This reminds me of a beautiful passage in Plato. He says that the gods, particularly the chief good, the ineffable beauty, as he calls him, cannot be conceived of but by the understanding only, and by quitting sensible objects; that, in order to contemplate the divinity, terrestrial ideas must be surmounted; that the eyes cannot see him ; that the cars cannot hear him. A thought which Julian the apostate, a great admirer of that philosopher, so nobly expresses in his satire on the Cæsars. Thus every thing serves to establish our first principle, that God is a spirit.
2. But to prove that God is a spirit, and to prove that he occupies no place, at least as our imagination conceives, is, in our opinion, to establish the same thesis.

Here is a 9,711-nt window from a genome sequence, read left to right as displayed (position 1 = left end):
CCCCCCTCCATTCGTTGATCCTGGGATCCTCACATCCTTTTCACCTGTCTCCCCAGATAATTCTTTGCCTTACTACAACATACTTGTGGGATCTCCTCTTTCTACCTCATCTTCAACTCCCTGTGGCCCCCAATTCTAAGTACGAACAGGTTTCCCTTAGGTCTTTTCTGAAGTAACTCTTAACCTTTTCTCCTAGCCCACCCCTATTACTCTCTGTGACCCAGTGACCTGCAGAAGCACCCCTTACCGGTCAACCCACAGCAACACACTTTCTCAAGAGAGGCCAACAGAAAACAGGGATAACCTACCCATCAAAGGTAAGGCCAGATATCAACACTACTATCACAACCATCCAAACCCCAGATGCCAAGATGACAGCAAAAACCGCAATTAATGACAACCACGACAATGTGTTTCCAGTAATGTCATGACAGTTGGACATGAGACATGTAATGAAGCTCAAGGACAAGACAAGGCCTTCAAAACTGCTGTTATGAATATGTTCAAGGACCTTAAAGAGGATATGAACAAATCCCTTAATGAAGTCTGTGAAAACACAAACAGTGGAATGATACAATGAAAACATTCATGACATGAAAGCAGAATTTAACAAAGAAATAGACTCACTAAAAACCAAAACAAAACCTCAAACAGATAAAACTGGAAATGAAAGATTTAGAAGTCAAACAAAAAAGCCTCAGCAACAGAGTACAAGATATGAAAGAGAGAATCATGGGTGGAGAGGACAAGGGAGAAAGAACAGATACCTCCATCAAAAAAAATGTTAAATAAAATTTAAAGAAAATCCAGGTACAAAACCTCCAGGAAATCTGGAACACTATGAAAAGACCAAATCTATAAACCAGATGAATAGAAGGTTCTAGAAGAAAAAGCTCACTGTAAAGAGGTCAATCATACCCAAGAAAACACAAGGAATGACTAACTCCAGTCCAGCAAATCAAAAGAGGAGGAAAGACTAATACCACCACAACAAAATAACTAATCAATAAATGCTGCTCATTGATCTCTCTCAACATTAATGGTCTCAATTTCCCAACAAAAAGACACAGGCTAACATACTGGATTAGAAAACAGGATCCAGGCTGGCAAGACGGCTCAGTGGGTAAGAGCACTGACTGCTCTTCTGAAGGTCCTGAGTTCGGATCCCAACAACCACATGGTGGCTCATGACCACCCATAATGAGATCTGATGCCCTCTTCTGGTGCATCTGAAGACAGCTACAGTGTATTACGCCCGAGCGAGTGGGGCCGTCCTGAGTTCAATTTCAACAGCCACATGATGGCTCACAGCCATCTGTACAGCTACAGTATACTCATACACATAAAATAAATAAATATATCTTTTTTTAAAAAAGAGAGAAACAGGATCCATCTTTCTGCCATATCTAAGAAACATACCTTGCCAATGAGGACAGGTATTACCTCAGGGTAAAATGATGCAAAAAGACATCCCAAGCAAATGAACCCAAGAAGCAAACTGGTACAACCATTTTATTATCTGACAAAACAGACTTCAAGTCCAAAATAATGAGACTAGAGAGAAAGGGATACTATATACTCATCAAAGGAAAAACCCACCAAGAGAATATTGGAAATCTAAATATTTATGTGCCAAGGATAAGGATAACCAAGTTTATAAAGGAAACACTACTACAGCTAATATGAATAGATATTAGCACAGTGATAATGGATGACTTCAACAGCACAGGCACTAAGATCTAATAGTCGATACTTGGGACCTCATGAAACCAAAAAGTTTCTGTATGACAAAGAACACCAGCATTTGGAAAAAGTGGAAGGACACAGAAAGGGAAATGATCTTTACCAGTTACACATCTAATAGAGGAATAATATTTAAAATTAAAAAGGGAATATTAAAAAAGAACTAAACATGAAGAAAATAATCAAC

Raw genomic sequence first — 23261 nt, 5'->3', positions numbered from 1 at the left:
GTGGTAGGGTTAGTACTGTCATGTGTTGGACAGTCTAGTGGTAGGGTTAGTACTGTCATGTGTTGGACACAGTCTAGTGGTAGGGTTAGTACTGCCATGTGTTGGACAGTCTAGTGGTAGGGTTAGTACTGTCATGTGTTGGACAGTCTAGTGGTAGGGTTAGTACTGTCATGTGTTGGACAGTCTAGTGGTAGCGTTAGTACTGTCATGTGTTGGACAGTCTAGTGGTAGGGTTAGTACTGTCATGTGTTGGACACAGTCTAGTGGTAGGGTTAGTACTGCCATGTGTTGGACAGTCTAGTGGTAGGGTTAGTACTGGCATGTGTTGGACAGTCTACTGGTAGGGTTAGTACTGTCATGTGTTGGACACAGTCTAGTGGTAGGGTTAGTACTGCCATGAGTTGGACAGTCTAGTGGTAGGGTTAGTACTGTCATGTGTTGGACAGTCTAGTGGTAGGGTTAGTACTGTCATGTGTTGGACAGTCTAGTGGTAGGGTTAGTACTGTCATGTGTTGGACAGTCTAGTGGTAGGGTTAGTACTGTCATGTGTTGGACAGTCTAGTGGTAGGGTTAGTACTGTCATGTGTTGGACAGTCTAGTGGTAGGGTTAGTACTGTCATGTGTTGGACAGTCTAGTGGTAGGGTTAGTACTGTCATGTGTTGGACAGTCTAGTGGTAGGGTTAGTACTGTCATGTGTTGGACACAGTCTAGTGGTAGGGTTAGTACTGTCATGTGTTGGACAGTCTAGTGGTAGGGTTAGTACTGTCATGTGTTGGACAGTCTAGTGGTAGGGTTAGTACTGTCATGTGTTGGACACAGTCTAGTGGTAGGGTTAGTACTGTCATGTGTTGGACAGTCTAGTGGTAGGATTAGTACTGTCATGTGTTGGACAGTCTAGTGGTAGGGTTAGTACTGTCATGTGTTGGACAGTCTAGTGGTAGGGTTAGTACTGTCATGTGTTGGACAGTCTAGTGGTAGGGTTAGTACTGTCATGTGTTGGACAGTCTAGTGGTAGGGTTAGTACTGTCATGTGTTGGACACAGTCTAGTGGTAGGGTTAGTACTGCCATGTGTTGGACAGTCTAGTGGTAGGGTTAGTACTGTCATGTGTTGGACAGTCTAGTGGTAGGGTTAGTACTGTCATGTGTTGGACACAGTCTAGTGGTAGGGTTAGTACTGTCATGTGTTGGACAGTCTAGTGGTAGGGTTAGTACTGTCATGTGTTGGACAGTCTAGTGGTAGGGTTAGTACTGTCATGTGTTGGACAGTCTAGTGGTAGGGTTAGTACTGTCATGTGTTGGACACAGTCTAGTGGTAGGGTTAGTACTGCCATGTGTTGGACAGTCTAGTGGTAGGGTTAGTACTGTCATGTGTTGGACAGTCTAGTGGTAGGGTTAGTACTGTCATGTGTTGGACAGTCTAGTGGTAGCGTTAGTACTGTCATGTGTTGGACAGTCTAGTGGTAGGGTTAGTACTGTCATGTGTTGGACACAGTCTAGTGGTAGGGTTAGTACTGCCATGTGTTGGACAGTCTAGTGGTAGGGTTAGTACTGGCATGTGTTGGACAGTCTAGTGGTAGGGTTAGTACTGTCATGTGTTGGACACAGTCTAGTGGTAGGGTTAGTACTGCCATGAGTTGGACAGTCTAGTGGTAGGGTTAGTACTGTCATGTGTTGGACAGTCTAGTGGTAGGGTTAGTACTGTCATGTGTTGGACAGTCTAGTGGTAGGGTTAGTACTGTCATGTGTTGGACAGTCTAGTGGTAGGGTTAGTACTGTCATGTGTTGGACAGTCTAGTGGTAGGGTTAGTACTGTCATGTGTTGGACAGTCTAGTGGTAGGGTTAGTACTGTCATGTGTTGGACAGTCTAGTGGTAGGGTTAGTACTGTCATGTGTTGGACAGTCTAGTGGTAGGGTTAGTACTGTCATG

I know how difficult it is to make this consequence intelligible and clear, not only to those who have never been accustomed to meditation, and who are therefore more excusable for having confused ideas; but even to such as, having cultivated the sciences, are most intent on refining their ideas. I freely acknowledge, that after we have used our utmost efforts to rise above sense and matter, it will be extremely difficult to conceive the existence of a spirit, without conceiving it in a certain place. Yet, I think, whatever difficulty there may be in the system of those who maintain that an immaterial being cannot be in a place, properly so called, there are greater difficulties still in the opposite opi.. nion: for what is immaterial hath no parts; what hath no parts hath no form ; what hath no form hath no extension ; what hath no extension can have no situation in place, properly so called. For what is it to be in place? is it not to fill space, is it not to be adjusted with surrounding bodies ? how adjust with surrounding bodies without parts? how